Transparency News 2/25/20


February 25, 2020

Register today for VCOG's annual conference
March 20, Harrisonburg
Early-bird pricing through March 1.

Details & tickets


state & local news stories



The mayors of Virginia’s three largest cities issued a rare joint statement Monday urging the parent company of The Virginian-Pilot to reconsider moving its newsroom in April to Newport News. In the statement, Norfolk Mayor Kenny Alexander, Virginia Beach Mayor Bobby Dyer and Chesapeake Mayor Rick West said they were “saddened and dismayed” Tribune Publishing had decided to merge The Pilot’s office with that of its sister publication, the Daily Press. They said they hope the company will retain a newsroom in South Hampton Roads “to keep local reporters local and demonstrate its commitment to local news.” "Without a local newspaper connected to our community, informed citizen participation in local government will suffer,” Alexander said in the statement, noting The Pilot has been in its current building on Brambleton Avenue since 1937. The paper and its predecessors have been in Norfolk since 1865.
The Virginian-Pilot

A Washington-based developer has offered to buy and renovate the Richmond Coliseum and redevelop about 14 acres of publicly owned downtown real estate, according to an offer letter obtained by the Richmond Times-Dispatch. Douglas Development Corp. lodged the unsolicited $15 million offer on the heels of the Richmond City Council killing the $1.5 billion Navy Hill proposal, which called for demolishing the Coliseum and for a new arena and mixed-use development to rise on the same property. The Stoney administration notified the council of Douglas Development’s offer in a memo sent Monday afternoon. The notification is required under city code when the administration receives an unsolicited offer for city property. “We still have to adhere to our public input process, but this opens up some opportunity and possibly some other people will want to jump in,” 5th District representative Stephanie Lynch said.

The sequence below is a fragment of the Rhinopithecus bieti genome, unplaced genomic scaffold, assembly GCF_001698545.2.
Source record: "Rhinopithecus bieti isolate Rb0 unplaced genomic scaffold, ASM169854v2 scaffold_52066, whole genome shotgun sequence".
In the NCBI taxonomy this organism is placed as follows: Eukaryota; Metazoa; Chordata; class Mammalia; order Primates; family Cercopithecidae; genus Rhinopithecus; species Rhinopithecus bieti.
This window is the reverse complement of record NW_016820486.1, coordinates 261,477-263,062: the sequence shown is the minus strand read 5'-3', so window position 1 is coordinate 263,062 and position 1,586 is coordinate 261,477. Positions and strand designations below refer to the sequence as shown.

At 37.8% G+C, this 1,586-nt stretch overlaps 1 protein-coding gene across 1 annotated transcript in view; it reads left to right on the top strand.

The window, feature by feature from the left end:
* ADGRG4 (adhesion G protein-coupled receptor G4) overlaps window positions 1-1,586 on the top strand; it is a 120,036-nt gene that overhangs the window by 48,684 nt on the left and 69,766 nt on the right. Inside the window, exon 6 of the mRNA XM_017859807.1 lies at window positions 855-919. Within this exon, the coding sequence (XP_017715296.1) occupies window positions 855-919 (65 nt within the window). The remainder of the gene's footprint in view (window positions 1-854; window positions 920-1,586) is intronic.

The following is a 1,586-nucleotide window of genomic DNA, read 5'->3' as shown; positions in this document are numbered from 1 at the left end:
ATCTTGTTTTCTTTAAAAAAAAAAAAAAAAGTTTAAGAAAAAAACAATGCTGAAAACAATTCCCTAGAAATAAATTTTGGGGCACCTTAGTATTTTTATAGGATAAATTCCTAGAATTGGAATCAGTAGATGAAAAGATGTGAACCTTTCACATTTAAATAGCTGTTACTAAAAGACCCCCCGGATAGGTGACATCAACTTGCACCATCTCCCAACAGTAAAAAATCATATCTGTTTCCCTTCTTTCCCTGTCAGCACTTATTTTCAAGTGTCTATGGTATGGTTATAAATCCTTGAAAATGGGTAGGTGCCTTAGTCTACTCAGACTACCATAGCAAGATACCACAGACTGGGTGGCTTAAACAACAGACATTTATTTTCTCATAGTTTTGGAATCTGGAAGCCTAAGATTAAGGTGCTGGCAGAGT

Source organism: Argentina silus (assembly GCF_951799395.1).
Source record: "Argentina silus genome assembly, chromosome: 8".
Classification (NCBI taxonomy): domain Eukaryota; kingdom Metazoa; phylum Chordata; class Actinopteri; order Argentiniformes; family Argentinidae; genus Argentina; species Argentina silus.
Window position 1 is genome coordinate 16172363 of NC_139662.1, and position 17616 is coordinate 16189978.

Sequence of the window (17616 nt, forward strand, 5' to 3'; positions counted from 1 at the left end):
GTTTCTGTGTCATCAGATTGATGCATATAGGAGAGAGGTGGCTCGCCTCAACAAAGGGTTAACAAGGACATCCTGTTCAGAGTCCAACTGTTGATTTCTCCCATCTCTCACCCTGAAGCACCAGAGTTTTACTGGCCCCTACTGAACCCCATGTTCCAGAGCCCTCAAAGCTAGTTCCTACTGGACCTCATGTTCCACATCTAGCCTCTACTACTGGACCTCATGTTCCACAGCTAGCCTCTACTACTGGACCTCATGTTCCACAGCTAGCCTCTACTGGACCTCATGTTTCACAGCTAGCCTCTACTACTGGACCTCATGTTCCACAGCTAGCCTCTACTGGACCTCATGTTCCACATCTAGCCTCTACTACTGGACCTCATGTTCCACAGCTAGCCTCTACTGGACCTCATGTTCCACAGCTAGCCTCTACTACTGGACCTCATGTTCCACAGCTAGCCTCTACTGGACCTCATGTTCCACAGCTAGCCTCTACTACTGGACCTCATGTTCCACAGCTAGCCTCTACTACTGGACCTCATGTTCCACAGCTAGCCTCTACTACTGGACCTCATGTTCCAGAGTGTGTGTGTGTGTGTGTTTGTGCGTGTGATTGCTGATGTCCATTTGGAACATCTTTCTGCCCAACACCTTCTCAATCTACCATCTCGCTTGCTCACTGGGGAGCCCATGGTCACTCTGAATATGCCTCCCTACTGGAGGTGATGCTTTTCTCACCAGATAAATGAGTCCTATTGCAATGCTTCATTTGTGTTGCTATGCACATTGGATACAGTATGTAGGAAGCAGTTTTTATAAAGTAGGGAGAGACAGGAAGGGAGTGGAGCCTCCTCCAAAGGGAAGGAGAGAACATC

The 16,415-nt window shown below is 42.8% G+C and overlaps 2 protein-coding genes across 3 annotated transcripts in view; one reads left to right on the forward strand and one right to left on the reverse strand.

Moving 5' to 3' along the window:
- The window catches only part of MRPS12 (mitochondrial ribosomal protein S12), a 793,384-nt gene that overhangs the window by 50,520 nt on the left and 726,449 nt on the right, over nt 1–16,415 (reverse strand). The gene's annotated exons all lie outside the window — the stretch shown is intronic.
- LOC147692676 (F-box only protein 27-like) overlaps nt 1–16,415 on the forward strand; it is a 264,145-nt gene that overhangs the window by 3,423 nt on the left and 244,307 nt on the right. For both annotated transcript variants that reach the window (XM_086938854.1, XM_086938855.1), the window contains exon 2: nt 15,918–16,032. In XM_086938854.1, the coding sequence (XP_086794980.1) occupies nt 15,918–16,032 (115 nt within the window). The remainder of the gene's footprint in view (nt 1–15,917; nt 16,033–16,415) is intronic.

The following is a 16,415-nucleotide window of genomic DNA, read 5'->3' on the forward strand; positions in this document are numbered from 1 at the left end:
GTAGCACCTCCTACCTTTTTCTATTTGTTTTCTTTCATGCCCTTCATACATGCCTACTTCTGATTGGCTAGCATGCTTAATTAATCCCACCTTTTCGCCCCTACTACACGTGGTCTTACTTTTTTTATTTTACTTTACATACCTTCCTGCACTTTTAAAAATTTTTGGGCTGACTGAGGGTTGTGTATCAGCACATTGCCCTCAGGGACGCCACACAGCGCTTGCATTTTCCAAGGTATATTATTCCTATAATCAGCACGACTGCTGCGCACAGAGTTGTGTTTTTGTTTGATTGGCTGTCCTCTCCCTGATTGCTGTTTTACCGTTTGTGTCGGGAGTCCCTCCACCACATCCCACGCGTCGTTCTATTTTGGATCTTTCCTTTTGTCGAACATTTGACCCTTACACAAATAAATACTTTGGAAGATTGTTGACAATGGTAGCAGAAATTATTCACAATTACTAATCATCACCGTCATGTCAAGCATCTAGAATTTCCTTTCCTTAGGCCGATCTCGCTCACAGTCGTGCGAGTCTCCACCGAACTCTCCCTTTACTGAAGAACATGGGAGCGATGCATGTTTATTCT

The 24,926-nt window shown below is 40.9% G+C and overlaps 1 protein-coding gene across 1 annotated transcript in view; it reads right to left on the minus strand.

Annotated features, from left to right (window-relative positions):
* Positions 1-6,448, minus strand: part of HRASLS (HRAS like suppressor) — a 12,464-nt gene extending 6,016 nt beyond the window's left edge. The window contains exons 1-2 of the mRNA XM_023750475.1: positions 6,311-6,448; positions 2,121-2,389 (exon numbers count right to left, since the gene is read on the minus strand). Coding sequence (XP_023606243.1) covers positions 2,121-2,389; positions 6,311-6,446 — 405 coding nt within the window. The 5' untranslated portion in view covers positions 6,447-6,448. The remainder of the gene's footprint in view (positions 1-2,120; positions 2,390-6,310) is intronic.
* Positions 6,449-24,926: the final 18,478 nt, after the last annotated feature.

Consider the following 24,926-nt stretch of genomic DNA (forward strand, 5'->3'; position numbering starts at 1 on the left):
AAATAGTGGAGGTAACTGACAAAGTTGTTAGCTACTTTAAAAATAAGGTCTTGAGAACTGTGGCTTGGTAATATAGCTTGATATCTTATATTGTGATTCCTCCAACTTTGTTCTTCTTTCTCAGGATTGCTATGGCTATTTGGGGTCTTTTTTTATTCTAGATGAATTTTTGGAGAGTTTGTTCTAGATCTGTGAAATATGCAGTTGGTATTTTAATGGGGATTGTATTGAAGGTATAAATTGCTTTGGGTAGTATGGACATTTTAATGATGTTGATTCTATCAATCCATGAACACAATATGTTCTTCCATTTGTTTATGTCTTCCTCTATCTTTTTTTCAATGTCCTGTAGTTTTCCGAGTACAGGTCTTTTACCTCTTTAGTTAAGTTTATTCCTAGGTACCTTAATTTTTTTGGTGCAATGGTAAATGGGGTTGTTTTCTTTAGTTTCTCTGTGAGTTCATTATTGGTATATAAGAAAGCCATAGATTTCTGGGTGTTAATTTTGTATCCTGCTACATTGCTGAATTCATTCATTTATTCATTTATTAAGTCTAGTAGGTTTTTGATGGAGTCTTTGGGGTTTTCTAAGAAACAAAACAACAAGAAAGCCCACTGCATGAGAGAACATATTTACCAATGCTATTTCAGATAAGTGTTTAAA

Richmond Times-Dispatch


editorials & columns


After a deadly mudslide wiped out telephone poles, Snohomish County, Wash., used Facebook to connect a devastated community to vital resources. TikTok helps the city of Minneapolis raise awareness about the 2020 Census in a friendly, compelling way. In Maryland, teens and young adults provide marketing feedback on school safety materials via Instagram Stories. These are just a few of the thousands of examples of where digital engagement has enhanced communication in communities, helping to create the trust and transparency with which government entities have traditionally struggled. Hundreds of jurisdictions and agencies across the country have embraced social media as a customer service tool that encourages one-on-one and one-to-many engagement and, more importantly, as a way to address concerns and solve problems. Social media has become for many the standard currency of government communication. Of course, not all governments have gone all in with social media, and there can still be barriers in government that interfere with the ability to create and share creative content. This could be in the form of restrictive rules or a lack of leadership buy-in, or cumbersome, multi-step approval processes, or equipment costs and staffing issues. But is it worth the effort to overcome these roadblocks? The answer, unequivocally, is yes.
Chris Hsiung, Governing